In Sri Lanka, we work alongside a government healthcare organisation that falls under the Preventive Health Sector of the Regional Director of Health Services (RDHS) in Colombo.
The organisation offers maternal and child health services, including a training centre for midwives. There are five full time doctors and three nursing sisters who cover work at 17 clinics.
Where will I be working as a Public Health intern in Sri Lanka?
You will work in the capital city of Colombo or in the nearby Kalutara District.
Colombo is the largest city in Sri Lanka and also the country’s capital. It’s home to about 5.6 million people. Over the past few years, Sri Lanka has grown in popularity as a tourist destination. Most of these visitors fly into Colombo and spend some time exploring the temples, museums, beaches, and nightlife.
You will be work in disadvantaged communities on the outskirts of the city.
Kalutara District is located in the south west of Sri Lanka. It’s famous for its beautiful beaches, forest reserves, rivers, and the bustling city of Kalutara.
You will work in smaller communities that don’t have access to healthcare services.
A typical day as a Public Health intern in Sri Lanka
Your typical day will normally run from about 8am to 4:30pm, with an hour and a half set aside for lunch.
You will normally start your day by meeting your fellow interns, supervisor, and coordinators at the office. You’ll spend an hour or two preparing for the day and then set out for your morning outreach work.
If you’re working close to your host family’s home, you can head home for lunch and a bit of a rest. On days you’re working in communities further away, you will get a packed lunch.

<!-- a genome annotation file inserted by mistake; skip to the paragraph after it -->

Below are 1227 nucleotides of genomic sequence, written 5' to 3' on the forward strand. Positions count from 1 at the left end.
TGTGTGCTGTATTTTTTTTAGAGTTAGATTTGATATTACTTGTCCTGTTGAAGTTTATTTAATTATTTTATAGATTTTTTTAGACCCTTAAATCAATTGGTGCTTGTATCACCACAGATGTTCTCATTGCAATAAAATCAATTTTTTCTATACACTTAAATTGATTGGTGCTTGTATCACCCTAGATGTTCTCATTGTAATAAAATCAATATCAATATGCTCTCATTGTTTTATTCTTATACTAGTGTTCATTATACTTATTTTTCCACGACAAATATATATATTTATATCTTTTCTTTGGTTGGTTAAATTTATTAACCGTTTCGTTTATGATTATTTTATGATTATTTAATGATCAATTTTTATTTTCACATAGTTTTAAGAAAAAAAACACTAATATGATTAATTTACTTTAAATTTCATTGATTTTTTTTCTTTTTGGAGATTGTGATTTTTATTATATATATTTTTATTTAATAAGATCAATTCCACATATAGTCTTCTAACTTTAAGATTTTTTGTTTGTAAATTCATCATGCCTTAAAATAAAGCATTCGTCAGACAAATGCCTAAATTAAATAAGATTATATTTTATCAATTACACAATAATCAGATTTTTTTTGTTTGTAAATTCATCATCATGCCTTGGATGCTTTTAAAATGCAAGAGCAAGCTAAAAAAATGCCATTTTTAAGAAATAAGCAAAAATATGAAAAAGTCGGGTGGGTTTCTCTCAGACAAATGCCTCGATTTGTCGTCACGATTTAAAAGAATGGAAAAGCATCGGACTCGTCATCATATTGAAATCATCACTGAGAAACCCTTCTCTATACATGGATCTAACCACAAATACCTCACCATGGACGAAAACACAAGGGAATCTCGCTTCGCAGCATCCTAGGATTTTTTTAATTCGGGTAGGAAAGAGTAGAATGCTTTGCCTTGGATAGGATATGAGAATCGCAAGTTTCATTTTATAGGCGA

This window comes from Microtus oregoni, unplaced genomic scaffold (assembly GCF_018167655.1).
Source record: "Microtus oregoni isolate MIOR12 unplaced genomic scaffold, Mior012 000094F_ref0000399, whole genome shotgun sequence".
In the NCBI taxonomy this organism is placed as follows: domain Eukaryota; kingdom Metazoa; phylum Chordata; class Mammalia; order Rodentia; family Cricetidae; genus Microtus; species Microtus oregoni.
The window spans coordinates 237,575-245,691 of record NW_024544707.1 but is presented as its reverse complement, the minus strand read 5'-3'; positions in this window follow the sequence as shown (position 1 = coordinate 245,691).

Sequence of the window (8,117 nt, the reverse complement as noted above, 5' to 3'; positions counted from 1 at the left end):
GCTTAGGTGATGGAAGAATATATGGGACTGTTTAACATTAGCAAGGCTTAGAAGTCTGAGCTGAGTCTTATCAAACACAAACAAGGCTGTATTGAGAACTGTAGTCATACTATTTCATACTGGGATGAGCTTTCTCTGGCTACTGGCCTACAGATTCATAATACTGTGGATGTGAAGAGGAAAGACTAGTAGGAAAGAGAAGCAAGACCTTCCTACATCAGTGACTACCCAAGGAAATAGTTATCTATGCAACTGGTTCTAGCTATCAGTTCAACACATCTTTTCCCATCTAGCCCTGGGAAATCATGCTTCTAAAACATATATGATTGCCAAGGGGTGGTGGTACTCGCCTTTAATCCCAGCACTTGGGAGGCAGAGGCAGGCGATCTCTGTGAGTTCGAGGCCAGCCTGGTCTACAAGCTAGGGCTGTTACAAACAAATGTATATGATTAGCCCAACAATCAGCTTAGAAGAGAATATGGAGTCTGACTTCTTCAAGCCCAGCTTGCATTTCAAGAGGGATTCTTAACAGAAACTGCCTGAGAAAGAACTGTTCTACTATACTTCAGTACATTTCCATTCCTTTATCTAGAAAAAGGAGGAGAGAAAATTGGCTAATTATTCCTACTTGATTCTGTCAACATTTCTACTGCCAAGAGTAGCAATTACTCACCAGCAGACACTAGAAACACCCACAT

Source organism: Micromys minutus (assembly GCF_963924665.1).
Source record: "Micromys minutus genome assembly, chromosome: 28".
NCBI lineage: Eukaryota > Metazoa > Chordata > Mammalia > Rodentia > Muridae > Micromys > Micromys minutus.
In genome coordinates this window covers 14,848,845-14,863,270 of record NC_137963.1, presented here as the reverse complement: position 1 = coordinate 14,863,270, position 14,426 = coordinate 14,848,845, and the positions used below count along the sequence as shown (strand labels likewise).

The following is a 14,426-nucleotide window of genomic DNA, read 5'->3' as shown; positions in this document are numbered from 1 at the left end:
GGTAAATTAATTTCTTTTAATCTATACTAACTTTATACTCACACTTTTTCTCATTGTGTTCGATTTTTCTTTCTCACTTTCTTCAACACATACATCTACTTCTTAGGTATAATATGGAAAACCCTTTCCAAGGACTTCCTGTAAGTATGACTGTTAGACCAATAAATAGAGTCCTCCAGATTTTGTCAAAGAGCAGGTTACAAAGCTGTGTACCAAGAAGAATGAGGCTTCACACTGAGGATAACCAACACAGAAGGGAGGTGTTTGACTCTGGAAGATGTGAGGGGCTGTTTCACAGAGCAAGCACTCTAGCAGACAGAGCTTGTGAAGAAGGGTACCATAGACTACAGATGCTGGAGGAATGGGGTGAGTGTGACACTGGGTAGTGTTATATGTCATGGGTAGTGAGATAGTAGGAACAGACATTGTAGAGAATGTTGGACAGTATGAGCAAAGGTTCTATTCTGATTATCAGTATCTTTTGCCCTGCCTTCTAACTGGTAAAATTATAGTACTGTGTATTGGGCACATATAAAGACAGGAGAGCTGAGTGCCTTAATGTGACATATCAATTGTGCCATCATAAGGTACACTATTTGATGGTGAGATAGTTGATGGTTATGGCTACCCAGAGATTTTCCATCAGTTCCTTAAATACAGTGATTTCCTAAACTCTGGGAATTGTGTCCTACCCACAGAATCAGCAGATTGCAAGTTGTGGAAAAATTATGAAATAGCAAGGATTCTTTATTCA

The morning shift is normally dedicated to preparation, travel, and some healthcare work. This means that afternoon shifts are typically dedicated entirely to healthcare work. Here, you will do basic health checks or participate in an educational campaign.
You will also spend one day a week recording, analysing and reporting on findings and inputting this information into our Global Impact Database. This will be done along with coordinators. Some time can also be set aside to create educational presentations or attend workshops to improve your medical skills.
Once a month, you will be able to attend medical camps and seminars with all of the other medical interns in Sri Lanka.
What are the aims and impact of this project?
There are two main aims of this project: to help you develop your skills and to meet the needs of the local community.
Our Public Health Project in Sri Lanka focuses on reducing the number of cases of of non-communicable diseases (NCDs). These include diabetes and heart disease, for example. This increase in NCD cases is a result of lifestyle changes, and they now account for 85% of the total disease burden in Sri Lanka. The population is aging and more people are earning a higher income. Local healthcare services are slowly increasing their capacity to focus on the treatment and prevention of these diseases.
We are assisting with this process.We do this by raising awareness of preventative measures and running intervention programmes. These programmes address major risk factors like smoking, alcohol, obesity, an unhealthy diet, and a lack of exercise.